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The search for truth

The Bush administration put its credibility on the line when it asserted that Iraq's illegal weapons program posed an immediate threat to U.S. security.

Published June 12, 2003

Surveys show that a majority of Americans believe the war in Iraq will have been justified even if no weapons of mass destruction are found there. That view is understandable in one respect: The world surely is a far better place with Saddam Hussein removed from power. The unearthing of mass graves across Iraq continues to add gruesome evidence of the scope of Hussein's barbarity.

However, the Bush administration did not seek to justify the war in Iraq primarily on humanitarian grounds. Instead, it put our nation's credibility on the line - along with that of Britain, our most important ally - by asserting that a pre-emptive war was necessary because Hussein's regime had developed an illegal weapons program that posed a clear and imminent threat to U.S. security.

Secretary of State Colin Powell and British Prime Minister Tony Blair staked their considerable reputations on the accuracy of their public indictments of Iraq's illegal weapons programs. If evidence of that threat turns out to have been deliberately falsified or exaggerated, American credibility will be damaged in ways that could pose a true threat to our security. After all, our ability to enlist other governments' help in the continuing war against terrorism depends on shared recognition of a credible threat.

Those who already have judged the Bush and Blair administrations guilty of deliberate, wholesale disinformation are premature. Intelligence-gathering is an inherently inexact art. Even the most honest and thorough efforts can produce fundamentally flawed results. Prior to the 1991 Gulf War, U.S. intelligence agencies had broadly underestimated the extent of Iraq's illegal weapons programs.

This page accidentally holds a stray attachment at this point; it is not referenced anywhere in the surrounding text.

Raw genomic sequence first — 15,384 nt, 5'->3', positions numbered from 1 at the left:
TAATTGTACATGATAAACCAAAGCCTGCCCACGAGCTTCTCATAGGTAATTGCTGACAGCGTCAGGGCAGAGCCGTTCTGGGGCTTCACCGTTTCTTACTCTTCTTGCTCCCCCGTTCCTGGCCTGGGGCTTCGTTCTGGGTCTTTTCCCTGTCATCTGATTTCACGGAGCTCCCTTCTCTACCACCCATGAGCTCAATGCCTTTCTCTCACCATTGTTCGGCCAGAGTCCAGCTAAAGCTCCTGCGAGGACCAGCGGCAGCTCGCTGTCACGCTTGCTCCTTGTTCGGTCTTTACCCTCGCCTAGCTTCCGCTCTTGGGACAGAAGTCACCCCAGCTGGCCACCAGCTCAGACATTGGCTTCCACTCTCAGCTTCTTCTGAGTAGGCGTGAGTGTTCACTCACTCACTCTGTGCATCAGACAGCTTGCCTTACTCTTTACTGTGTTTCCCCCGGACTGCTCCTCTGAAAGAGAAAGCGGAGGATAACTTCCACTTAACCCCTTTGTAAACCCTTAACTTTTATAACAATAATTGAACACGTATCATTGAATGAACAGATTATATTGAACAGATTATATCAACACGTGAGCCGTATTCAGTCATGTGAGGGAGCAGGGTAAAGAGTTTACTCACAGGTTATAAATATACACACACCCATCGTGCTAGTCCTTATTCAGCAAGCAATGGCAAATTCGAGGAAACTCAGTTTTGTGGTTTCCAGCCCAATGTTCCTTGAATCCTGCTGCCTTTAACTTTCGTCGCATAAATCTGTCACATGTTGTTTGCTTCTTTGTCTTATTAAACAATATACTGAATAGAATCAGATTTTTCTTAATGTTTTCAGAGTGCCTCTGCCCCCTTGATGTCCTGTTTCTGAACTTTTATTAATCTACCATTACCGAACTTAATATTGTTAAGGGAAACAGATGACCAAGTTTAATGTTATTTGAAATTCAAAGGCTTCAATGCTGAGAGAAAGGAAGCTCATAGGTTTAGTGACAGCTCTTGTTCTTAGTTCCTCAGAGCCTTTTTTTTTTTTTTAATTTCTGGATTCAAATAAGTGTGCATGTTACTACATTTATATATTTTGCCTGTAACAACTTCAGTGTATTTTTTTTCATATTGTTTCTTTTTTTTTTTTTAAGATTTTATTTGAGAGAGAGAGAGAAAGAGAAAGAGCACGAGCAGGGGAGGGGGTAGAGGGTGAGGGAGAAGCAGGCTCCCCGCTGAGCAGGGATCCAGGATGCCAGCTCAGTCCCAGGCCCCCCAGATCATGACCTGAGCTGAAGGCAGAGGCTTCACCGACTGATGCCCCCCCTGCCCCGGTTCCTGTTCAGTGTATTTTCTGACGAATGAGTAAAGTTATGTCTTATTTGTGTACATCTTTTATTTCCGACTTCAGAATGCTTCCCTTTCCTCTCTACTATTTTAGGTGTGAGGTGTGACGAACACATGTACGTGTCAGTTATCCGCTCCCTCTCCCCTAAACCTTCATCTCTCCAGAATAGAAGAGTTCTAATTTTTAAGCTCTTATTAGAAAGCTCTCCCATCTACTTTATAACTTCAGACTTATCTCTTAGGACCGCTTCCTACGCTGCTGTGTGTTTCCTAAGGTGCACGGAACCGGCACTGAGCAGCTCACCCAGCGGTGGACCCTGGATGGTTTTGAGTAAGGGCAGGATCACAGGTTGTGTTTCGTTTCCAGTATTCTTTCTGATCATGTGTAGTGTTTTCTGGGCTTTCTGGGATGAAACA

It is too early to make a final judgment on the state of Iraq's illegal weapons programs prior to this year's war. Biological and chemical weapons facilities can be relatively small and easy to hide, and the search for them could continue for months.

At the same time, some instances of misinformation already are clear. For example, the White House's warnings about Iraq's supposed nuclear weapons program were wildly overblown. The most spectacular charge - that Iraq sought to buy uranium from Africa for use in building nuclear weapons - turns out to have been based on transparently phony documentation. There also is no substantial evidence to support the Bush administration's allegations of the Hussein regime's supposed ties to al-Qaida. More broadly, top U.S. intelligence officials say the White House effectively politicized the intelligence-gathering process by rejecting their equivocal reports about Iraq's weapons programs in favor of findings from alternate sources that bolstered the administration's predetermined views.

The issue is important enough to demand a thorough review of the integrity of our prewar intelligence-gathering, as well as the accuracy of the charges the president and other administration officials made to justify the decision to go to war. Congress and our intelligence agencies should not allow partisanship or internal politics to curb that process.

Any final judgment about whether the Bush administration deliberately overstated the threat of Iraq's illegal weapons programs should await a thorough review of the evidence. In the meantime, however, those who claim the issue is irrelevant are taking an indefensibly cynical view. The United States has unrivaled military and economic power, but the true strength of our nation has always emanated from the foundation of our democratic principles. If our government is found to have launched a pre-emptive war based on dishonest justifications, the resulting damage to our democratic institutions will be greater than any outside enemy could inflict.

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